The latter creates an environment where young players expect minutes and touches. It makes the recruitment of supplementary players near impossible because those players know they can be summarily replaced by the next big thing at any moment. And it creates a state of constant flux, one that can be hard for even the most talented teams and coaches to navigate.

The introductory grafs from Sports Illustrated's 2012 exposé on UCLA speak to many of the above issues:

Over the last two months SI spoke with more than a dozen players and staff members from the past four Bruins teams. They portrayed the program as having drifted from the UCLA way as (Ben) Howland allowed an influx of talented but immature recruits to undermine team discipline and morale. 


The Bruins' struggles tell a cautionary tale of the risks of recruiting hyped players, the challenges of managing recalcitrant teenagers and the consequences of letting discipline and accountability break down.

The UCLA case is extreme, but telling. Under coach Ben Howland, the Bruins haven't simply recruited blue-chip players, they've become a blue-chip program—embracing volatility in order to maximize their appeal to recruits with pro potential.

The premium UCLA places on top recruits in turn handicaps its ability to build a stable program with long-term winning potential. It's not that 5-star studs like Shabazz Muhammad and Jrue Holiday haven't played well for UCLA; it's that the value they provide over their short stints in Westwood must be measured against the vacuum they leave upon departure.

It's that last calculation we often forget to make.

The Kansas Way

Few programs have been more successful during the one-and-done era than Kansas.

This despite the fact that the Jayhawks—winners of eight straight Big 12 crowns—have produced only two one-and-done players and finished better than 10th just twice in ESPN's last six class rankings.

It's not that Kansas doesn't recruit sought-after players. Josh Selby, Xavier Henry and Cole Aldrich were all very well regarded out of high school.

But coach Bill Self balances his pursuit of top players with second-tier prospects who are potentially more valuable, if only for the reason that they might give him two to four years in Lawrence instead of just one.

Thomas Robinson, Tyshawn Taylor, Travis Releford, Jeff Withey, Marcus Morris and Markieff Morris all spent at least three years at Kansas. While none of them earned as high a scout grade as, say, Baylor center Isaiah Austin, it'd be impossible to argue that Austin—a fine player who will likely enter the NBA draft after his freshman year—was ultimately a more consequential get than any of the aforementioned Jayhawks.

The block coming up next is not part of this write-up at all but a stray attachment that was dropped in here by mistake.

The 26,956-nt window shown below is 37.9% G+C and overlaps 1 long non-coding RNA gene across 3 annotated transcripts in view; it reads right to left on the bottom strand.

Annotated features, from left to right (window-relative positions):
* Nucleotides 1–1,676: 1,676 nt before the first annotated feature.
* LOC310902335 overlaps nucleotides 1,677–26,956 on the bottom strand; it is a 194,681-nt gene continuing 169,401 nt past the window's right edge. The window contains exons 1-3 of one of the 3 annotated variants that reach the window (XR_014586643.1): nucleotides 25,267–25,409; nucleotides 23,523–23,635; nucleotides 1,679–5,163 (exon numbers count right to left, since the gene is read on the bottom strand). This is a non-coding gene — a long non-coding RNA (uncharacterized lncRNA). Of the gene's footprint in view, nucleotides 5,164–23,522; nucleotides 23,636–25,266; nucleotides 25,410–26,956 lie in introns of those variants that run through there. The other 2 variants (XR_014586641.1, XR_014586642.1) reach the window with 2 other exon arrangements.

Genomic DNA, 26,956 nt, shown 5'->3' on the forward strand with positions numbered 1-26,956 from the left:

Austin may have the better pro career—and he certainly made more noise upon arrival—but Kansas' recruits produced far more good for the program that signed them.

When tracing Kansas' recruiting patterns, I sense that Self has a special appreciation for guys in the 4.5-star range—the kind of recruits that eventually become productive upperclassmen. I also sense that Self understands how severely undervalued those guys are in a marketplace that fetishizes elite talent.

For a long time, lottery-pick athletes were the forbidden fruit of the college basketball world. We could only wonder idly how good LeBron James, Kevin Garnett or Tracy McGrady might have been against D-I opposition.

When age restrictions began funneling a similar caliber of player into the college game, the gold rush was on.

We weren't thinking about the true value of a one-and-done player. We weren't weighing his contributions against the upheaval he invariably causes or the fact that he won't stay long. We just knew we wanted as many as we could get.

Smart programs now realize that the hysteria surrounding one-and-dones is best kept at arm's length. Recruit top players all you want, but make sure it's not at the expense of building a program.

The guys you recruit in their stead won't have the same ceiling, but there's a very real chance they'll deliver more raw value as college players.

If I Ruled the World

The sane question to ask after all of this is whether or not I'd really pass up a chance to sign Andrew Wiggins, Jabari Parker, Julius Randle or some other stud from the Class of 2013 just because I had some reservations about one-and-done players.

The answer is no, I wouldn't.

If any of those guys wanted to play for my school, I'd gladly hand him a scholarship.

But I wouldn't make it a priority—and I wouldn't rearrange the composition of my program to accommodate their future earnings potential.

Callous as that sounds, it speaks to the market inefficiencies in today's college game.

We'd never expect an ace pitcher with one year left on his contract to command more trade value than a No. 2 pitcher with three years remaining. Yet a potential four-year starter at the college level gets noticeably less attention from scouts and coaches than a player whose tenure won't exceed nine months.

When I look at the teams competing for a national championship this season, I see two common themes: experience and rosters full of guys who ranked somewhere in the second tier of top prospects coming out of high school.

I see Louisville led by Peyton Siva (No. 25, ESPN 100), Wayne Blackshear (No. 27), Chane Behanan (No. 28) and Russ Smith (NR).

I see Kansas led by Elijah Johnson (No. 28), Jeff Withey (No. 43), Ben McLemore (No. 49) and Travis Releford (No. 62).

I see Florida led by Kenny Boynton (No. 9), Patric Young (No. 13), Erik Murphy (No. 38) and Scottie Wilbekin (NR).

I see Michigan led by Glenn Robinson III (No. 18), Nik Stauskas (No. 76), Trey Burke (No. 84) and Tim Hardaway Jr. (No. 93).

I see Duke led by Mason Plumlee (No. 10), Ryan Kelly (No. 17), Quinn Cook (No. 38) and Seth Curry (NR).

Finally I see Indiana, led by Cody Zeller (No. 14), Yogi Ferrell (No. 24), Christian Watford (No. 34) and, of course, POY favorite and presumptive lottery pick Victor Oladipo...

Not Ranked.